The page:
How to Talk to Your Kids about the Vegas Shootings

Posted on October 4th, 2017 By Stephanie Barisch

Shock. Fear. Anger. Grief. All legitimate responses to the tragedy that unfolded in Las Vegas early this week. Situations such as these seem unfathomable to many of us adults, but what about kids? How do we talk about these things with our kids? Here are six ground rules to keep in mind:

1. Limit their exposure to the media during this time. Avoid exposure to graphic images and sounds of the shooting. NEVER allow very young children to hear or see any sounds or videos associated with the event. Remember that kids are always listening to what is around them – even if you do not think they are paying any attention, children can be very sensitive to how their parents feel. Limit your own exposure, as well. Non-stop media coverage of a violent or traumatic event can lead to secondary trauma.

2. Have the conversation with your kids. Don’t avoid the topic, as that can lead to the child being even more upset and frightened about the situation. Avoidance of the subject can suggest that it is too horrible for adults to even speak about.

3. Find out what your children already know about the event – what have they heard? What have they seen? What do they believe occurred? Listen for incorrect information or beliefs, as well as underlying fears or anxieties. New information may arise as time goes on, there may be newer information than they have heard. Be certain to make sure they have the accurate information using simple, age-appropriate information. Be sure to highlight the “helpers” – first responders such as law enforcement and medical response, as well as the citizen heroes to help their fellow man.

4. Role-model for your children and show a little extra patience during this time. Share your own feelings about the event at a level that they can understand. Express sadness and empathy for the victims and their families. Understand that the feelings brought up by this horrific event will be hard for your kids to understand.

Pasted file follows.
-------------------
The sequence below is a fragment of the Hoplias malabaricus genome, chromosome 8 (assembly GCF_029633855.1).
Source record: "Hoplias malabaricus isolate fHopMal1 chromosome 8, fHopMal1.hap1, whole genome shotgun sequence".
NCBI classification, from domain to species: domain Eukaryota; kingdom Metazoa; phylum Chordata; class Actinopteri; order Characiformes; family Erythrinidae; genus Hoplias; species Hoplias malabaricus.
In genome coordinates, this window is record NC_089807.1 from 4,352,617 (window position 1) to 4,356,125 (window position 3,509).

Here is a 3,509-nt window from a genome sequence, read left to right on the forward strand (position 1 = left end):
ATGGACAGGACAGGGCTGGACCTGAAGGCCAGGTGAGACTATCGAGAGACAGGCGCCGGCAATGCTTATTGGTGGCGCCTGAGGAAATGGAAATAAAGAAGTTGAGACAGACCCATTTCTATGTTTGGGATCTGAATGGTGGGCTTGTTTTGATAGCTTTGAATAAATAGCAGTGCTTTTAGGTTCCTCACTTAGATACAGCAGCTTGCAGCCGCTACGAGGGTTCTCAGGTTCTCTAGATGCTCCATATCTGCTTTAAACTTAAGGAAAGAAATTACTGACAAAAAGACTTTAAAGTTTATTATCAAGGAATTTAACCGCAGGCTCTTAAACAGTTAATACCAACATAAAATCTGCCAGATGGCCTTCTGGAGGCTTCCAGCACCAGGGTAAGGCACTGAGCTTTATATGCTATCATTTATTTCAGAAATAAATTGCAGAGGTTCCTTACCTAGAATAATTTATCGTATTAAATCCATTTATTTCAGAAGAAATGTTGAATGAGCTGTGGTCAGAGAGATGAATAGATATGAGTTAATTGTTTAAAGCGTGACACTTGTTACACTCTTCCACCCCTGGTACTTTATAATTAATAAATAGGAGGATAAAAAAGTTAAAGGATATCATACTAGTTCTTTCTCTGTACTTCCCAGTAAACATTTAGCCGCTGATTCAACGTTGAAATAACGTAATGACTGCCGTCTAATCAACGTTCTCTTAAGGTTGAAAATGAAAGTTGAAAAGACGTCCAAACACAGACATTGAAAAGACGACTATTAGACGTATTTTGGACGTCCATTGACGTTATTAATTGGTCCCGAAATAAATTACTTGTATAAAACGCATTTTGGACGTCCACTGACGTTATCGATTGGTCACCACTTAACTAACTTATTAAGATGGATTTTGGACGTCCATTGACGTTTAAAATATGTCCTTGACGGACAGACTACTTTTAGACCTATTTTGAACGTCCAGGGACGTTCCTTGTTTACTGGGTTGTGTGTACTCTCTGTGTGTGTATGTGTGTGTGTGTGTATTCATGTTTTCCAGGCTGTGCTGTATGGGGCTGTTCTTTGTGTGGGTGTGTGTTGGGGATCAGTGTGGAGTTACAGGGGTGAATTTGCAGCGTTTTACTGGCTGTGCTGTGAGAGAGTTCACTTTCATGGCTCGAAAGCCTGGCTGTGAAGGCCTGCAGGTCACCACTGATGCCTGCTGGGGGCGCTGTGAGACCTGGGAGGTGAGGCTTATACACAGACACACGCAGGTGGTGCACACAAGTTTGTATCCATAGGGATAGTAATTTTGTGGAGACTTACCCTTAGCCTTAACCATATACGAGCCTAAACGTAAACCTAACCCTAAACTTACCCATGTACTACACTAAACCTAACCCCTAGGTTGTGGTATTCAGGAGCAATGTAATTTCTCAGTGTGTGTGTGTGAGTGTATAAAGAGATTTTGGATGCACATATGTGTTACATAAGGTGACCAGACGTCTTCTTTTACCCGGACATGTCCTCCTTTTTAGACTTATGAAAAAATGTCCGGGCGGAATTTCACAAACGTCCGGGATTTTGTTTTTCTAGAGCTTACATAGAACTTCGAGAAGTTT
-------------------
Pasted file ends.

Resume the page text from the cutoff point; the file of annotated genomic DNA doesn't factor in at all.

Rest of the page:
5. Encourage your kids to ask questions or share any concerns they may have. It is normal for kids to worry that something like this could happen to them, to you, or to their friends and family. Reassure them. You may see changes in your children – trouble concentrating, irritability, separation anxiety in younger children, changes in sleep and eating patterns – especially if they have been exposed to violence in the past. These reactions often lessen within a few weeks.

6.If the reactions continue beyond a few weeks, worsen significantly, or start to interfere with your children’s ability to function, seek assistance from local mental health professionals with expertise in trauma.

In times like these – which seem to be far too often – hold on to one of my favorite quotes –
“There was something else my mother did that I’ve always remembered: ‘Always look for the helpers,’ she’d tell me. ‘There’s always someone who is trying to help.’ I did, and I came to see that the world is full of doctors and nurses, police and firemen, volunteers, neighbors and friends who are ready to jump in to help when things go wrong….To this day, especially in times of ‘disaster,’ I remember my mother’s words and I am always comforted by realizing that there are still so many helpers – so many caring people in this world.” – Mister Rogers

 

 

About The Author

Stephanie Barisch

Stephanie A. Barisch, who has both a Master of Science in Clinical Psychology as well as a Licensed Clinical Professional Counselor (LCPS) has been a practitioner in the human service field for over twenty years. Stephanie currently serves as the Regional Clinical Supervisor at The Center for Youth and Family Solutions Behavioral Counseling program and oversees SASS (Screening, Assessment Support Services) which provides crisis intervention services in an effort to stabilize youth experiencing severe emotional or behavioral problems due to a mental illness.


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